Oil futures closed at their highest levels in 15 months on the Wednesday and the United States Oil Fund (NYSEArca: USO), which tracks West Texas Intermediate crude oil futures, is higher by nearly 15% over the past month.
Even with those superlatives, some oil market participants see more upside coming for crude.
OPEC plans to diminish output to a range of 32.5 to 33.0 million barrels per day from its current estimated output of 33.24 million barrels per day. While Saudi Arabia, OPEC’s biggest producer, has agreed to reduce output, Iran, Libya and Nigeria might not follow suit.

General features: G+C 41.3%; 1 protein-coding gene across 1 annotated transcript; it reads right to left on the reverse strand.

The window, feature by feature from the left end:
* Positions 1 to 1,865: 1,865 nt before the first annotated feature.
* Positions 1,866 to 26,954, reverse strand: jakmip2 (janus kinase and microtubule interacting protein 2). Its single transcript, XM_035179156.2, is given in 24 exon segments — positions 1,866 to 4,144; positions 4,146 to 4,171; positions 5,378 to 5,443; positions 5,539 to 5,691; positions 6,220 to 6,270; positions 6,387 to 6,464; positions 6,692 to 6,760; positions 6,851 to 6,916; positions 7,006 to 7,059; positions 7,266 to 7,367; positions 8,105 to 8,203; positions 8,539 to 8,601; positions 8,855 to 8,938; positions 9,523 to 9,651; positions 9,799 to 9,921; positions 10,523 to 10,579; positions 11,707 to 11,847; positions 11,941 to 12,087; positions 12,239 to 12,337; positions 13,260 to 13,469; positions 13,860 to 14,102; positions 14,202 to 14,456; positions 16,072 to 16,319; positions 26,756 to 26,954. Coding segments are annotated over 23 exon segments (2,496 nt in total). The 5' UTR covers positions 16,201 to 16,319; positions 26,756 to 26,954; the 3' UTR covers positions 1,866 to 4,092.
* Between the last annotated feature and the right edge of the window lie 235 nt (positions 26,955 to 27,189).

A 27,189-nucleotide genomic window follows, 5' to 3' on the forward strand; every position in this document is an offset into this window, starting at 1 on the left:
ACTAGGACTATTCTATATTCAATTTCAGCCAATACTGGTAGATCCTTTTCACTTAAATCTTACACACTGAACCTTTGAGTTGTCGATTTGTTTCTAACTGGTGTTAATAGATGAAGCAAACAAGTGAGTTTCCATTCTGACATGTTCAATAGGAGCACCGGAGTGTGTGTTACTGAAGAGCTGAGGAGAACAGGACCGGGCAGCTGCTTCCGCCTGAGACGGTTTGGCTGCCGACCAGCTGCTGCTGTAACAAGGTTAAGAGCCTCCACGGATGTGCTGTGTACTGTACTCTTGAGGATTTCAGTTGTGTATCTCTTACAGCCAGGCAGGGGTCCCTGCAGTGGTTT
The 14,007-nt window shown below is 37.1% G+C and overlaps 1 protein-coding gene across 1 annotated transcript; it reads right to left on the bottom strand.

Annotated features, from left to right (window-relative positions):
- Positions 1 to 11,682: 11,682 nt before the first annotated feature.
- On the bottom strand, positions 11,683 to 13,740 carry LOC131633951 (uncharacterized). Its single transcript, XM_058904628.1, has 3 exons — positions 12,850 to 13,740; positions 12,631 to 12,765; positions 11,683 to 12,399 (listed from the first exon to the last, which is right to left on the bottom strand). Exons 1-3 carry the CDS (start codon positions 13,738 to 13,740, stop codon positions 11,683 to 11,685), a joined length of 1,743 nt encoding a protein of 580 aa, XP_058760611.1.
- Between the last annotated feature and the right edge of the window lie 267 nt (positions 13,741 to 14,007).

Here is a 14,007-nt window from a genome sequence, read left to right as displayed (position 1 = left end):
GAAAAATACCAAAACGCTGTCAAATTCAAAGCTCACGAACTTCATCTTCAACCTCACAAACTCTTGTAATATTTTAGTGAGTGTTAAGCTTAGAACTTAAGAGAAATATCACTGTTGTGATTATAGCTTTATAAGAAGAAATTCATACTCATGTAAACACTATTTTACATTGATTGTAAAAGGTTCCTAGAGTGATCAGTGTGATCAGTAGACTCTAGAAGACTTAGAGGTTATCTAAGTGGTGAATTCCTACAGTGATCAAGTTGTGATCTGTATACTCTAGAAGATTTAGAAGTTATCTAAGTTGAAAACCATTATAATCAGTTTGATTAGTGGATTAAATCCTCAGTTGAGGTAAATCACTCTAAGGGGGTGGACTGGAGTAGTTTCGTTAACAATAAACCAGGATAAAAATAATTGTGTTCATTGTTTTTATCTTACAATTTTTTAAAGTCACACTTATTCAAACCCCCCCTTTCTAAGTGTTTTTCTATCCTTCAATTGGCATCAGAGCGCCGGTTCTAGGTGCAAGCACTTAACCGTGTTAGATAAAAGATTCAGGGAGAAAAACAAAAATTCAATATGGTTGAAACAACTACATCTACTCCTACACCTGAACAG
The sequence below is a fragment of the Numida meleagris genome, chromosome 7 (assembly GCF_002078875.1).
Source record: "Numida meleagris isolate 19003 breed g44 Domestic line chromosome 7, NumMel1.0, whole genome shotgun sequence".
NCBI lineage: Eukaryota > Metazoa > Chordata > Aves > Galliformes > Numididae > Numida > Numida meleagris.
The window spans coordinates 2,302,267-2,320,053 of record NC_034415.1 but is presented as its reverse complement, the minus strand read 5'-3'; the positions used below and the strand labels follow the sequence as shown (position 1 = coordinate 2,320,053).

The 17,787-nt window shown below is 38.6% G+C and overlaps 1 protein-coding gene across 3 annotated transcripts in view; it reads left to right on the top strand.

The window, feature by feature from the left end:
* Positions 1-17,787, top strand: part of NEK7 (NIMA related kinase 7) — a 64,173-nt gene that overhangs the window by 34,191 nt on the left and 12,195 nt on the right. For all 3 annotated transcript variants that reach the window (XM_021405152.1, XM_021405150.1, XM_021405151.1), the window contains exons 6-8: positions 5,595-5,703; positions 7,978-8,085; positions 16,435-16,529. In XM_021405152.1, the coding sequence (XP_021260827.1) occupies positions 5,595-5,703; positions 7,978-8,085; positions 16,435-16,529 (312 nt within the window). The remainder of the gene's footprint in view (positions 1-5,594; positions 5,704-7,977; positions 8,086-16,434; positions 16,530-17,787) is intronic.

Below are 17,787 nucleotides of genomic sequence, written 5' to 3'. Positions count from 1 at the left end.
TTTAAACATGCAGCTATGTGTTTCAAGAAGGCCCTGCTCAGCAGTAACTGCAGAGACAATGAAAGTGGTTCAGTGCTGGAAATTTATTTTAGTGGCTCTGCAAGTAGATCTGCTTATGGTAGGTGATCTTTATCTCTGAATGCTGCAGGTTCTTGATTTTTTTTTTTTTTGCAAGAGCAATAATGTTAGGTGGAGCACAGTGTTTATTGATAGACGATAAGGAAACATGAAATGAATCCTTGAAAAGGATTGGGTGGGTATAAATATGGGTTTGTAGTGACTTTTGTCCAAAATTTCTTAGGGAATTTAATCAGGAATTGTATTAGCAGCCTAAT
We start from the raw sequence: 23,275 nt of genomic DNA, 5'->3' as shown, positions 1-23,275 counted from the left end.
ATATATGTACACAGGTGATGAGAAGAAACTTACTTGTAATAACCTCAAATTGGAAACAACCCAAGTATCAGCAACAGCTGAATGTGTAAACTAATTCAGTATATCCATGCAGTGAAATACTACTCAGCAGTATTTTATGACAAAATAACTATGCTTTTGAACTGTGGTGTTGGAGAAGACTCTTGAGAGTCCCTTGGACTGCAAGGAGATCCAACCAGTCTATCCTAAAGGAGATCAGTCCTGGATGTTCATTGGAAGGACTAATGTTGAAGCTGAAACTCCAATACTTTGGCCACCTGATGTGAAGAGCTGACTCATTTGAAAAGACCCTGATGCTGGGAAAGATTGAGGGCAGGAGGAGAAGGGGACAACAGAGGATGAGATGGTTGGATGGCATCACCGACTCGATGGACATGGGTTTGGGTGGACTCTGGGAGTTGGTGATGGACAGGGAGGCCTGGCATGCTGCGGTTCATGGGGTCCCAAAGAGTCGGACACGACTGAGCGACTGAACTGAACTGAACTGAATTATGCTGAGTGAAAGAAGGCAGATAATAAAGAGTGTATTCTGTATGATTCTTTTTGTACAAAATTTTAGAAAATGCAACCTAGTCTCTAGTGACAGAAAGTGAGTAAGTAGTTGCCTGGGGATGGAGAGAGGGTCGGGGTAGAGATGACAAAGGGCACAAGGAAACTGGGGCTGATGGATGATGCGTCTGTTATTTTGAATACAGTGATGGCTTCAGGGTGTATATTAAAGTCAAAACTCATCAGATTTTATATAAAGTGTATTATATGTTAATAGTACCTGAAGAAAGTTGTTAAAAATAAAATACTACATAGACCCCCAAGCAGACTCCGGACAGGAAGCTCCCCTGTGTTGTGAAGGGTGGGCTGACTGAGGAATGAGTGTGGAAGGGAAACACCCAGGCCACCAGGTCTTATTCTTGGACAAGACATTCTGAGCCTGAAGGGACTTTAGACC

Obviously, production is a key element in the decision-making process regarding energy investments.
Currently, oil investors face conflicting reports regarding output. For example, Venezuela’s crude output is plunging to multi-year lows while Algeria is looking to boost production.
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Rich Ross of Evercore ISI “noted that the commodity is testing the neckline of a head and shoulders bottom around $51 or $52. Technicians often view these patterns as a bullish reversal in trend,” report CNBC.